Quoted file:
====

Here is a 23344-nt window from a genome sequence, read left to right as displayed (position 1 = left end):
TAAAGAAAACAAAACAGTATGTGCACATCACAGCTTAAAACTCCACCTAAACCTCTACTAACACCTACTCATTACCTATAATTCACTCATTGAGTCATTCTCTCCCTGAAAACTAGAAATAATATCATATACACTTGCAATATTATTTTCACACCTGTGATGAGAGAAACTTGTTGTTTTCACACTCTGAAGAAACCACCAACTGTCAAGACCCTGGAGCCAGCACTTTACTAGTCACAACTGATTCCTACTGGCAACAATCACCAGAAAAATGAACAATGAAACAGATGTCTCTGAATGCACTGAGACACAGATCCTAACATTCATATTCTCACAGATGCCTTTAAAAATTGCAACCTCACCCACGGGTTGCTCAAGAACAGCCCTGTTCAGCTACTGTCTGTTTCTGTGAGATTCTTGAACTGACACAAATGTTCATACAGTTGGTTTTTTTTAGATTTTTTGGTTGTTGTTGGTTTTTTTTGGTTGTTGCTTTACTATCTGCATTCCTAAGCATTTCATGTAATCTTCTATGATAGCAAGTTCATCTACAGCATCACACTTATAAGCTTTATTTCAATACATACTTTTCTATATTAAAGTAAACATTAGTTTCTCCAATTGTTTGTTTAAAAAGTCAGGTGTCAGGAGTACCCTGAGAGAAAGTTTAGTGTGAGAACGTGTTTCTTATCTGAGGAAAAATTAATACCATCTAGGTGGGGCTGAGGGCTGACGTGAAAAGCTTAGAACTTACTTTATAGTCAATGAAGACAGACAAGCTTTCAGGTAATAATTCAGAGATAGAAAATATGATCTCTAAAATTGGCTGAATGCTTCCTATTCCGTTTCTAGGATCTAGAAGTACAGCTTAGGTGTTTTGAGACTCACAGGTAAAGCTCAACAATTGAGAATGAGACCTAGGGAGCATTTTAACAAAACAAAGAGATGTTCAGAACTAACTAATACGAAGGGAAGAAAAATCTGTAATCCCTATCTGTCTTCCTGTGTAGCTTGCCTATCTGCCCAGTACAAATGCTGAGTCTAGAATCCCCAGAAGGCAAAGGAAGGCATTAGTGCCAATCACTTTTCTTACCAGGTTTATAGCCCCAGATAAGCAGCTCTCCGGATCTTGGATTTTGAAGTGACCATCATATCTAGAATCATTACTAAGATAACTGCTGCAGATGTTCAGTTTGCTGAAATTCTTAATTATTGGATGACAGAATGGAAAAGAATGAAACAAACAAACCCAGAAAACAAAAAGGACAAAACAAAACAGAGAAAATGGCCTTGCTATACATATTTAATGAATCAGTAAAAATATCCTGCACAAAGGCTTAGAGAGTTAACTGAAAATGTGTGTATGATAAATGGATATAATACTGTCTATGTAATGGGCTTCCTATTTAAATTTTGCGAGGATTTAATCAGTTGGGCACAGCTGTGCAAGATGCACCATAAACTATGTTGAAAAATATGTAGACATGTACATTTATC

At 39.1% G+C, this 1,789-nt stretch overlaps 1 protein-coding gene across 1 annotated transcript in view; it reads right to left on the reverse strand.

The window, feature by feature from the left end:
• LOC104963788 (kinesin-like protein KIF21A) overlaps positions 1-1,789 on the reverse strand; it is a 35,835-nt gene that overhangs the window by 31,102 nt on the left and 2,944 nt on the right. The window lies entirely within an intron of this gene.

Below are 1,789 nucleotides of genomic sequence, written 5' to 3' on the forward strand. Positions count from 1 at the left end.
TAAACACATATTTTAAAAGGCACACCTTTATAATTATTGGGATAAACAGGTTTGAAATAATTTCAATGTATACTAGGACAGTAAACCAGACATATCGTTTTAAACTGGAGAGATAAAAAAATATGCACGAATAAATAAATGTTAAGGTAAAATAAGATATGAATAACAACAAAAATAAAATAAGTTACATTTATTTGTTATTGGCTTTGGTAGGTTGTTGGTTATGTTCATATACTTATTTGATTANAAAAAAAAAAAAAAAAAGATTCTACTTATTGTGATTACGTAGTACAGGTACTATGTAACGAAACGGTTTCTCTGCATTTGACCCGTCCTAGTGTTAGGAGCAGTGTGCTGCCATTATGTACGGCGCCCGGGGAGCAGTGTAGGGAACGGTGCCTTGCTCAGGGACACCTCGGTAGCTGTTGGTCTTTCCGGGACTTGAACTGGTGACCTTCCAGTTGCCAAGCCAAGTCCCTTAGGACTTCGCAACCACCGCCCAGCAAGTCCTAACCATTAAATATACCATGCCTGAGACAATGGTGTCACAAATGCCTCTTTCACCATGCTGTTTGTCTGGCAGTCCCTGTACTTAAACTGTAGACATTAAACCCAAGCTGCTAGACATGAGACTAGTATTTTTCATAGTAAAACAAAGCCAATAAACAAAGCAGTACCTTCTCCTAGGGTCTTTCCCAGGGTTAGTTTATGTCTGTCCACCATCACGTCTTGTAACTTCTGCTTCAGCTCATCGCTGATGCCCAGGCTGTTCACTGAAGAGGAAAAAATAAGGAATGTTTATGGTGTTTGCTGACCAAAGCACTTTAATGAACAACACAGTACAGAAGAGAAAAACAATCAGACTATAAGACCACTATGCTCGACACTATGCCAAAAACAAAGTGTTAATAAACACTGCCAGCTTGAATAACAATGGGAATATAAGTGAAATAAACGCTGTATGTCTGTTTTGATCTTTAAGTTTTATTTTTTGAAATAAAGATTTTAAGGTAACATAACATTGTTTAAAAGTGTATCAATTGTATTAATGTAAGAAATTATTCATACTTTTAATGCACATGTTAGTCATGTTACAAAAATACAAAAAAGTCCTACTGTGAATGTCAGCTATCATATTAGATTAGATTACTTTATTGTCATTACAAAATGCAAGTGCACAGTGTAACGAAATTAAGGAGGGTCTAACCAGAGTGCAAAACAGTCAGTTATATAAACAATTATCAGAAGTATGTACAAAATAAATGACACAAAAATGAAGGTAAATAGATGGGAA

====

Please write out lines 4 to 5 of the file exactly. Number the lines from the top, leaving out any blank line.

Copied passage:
The window, feature by feature from the left end:
• LOC104963788 (kinesin-like protein KIF21A) overlaps positions 1-1,789 on the reverse strand; it is a 35,835-nt gene that overhangs the window by 31,102 nt on the left and 2,944 nt on the right. The window lies entirely within an intron of this gene.